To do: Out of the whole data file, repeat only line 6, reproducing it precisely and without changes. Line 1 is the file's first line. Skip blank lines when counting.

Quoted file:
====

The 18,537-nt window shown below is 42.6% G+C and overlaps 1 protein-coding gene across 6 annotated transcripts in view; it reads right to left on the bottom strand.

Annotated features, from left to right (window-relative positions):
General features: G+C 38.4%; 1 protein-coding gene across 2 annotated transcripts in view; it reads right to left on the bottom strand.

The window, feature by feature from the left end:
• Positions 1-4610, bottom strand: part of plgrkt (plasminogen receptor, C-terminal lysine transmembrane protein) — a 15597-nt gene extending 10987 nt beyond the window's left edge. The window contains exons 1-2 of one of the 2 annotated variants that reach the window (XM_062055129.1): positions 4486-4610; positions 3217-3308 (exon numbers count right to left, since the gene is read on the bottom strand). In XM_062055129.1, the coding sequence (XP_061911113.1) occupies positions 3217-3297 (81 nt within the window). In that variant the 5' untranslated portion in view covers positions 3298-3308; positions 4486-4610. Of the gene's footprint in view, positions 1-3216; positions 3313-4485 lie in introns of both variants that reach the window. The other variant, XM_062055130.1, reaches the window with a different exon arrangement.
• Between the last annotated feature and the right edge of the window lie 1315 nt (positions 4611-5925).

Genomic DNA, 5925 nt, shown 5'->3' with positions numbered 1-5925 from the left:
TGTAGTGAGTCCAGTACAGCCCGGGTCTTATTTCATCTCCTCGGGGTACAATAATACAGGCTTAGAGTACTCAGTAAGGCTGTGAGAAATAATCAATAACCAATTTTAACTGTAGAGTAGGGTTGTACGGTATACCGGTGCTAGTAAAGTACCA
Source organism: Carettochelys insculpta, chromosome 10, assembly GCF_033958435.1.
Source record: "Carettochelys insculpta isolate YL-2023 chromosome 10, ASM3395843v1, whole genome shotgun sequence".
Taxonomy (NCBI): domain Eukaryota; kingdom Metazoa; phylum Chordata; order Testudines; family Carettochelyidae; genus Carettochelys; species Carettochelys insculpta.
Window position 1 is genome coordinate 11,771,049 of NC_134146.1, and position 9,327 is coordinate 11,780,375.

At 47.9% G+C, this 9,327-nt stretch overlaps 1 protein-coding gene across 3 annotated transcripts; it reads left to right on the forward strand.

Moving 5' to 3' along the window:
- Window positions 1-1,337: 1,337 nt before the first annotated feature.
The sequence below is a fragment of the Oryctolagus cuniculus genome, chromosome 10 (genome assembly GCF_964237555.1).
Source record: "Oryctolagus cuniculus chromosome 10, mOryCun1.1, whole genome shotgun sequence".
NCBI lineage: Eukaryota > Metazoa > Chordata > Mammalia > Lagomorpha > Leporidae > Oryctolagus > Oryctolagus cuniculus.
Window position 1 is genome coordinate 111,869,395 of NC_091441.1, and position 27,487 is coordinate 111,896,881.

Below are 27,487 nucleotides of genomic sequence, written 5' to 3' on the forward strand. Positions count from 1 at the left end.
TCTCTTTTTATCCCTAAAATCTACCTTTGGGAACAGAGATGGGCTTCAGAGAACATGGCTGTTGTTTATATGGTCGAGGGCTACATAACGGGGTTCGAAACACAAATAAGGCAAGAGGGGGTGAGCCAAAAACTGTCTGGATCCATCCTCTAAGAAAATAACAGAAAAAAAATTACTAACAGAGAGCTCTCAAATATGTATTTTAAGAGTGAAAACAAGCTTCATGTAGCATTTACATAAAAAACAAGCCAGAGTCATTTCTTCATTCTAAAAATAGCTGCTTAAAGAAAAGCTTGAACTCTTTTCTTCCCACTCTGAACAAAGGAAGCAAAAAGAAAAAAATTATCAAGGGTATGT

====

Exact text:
• Between the last annotated feature and the right edge of the window lie 1315 nt (positions 4611-5925).